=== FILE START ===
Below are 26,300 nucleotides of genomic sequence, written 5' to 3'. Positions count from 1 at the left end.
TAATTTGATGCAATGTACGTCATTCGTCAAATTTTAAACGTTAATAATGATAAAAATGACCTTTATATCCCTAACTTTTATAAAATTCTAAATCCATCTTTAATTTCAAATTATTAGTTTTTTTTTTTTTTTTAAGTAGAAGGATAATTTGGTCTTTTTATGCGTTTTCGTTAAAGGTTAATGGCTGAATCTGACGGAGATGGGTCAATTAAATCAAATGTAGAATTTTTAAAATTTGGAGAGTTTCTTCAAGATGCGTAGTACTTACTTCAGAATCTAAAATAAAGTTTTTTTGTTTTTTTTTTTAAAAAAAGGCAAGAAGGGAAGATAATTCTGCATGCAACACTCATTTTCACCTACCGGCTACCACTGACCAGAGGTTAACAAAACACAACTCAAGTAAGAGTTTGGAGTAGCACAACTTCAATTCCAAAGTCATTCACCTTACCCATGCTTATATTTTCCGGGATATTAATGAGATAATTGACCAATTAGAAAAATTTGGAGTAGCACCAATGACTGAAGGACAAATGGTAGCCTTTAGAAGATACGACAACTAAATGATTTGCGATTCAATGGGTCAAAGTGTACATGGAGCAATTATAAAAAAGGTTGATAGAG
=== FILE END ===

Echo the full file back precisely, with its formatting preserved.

Below are 26,300 nucleotides of genomic sequence, written 5' to 3'. Positions count from 1 at the left end.
TAATTTGATGCAATGTACGTCATTCGTCAAATTTTAAACGTTAATAATGATAAAAATGACCTTTATATCCCTAACTTTTATAAAATTCTAAATCCATCTTTAATTTCAAATTATTAGTTTTTTTTTTTTTTTTAAGTAGAAGGATAATTTGGTCTTTTTATGCGTTTTCGTTAAAGGTTAATGGCTGAATCTGACGGAGATGGGTCAATTAAATCAAATGTAGAATTTTTAAAATTTGGAGAGTTTCTTCAAGATGCGTAGTACTTACTTCAGAATCTAAAATAAAGTTTTTTTGTTTTTTTTTTTAAAAAAAGGCAAGAAGGGAAGATAATTCTGCATGCAACACTCATTTTCACCTACCGGCTACCACTGACCAGAGGTTAACAAAACACAACTCAAGTAAGAGTTTGGAGTAGCACAACTTCAATTCCAAAGTCATTCACCTTACCCATGCTTATATTTTCCGGGATATTAATGAGATAATTGACCAATTAGAAAAATTTGGAGTAGCACCAATGACTGAAGGACAAATGGTAGCCTTTAGAAGATACGACAACTAAATGATTTGCGATTCAATGGGTCAAAGTGTACATGGAGCAATTATAAAAAAGGTTGATAGAG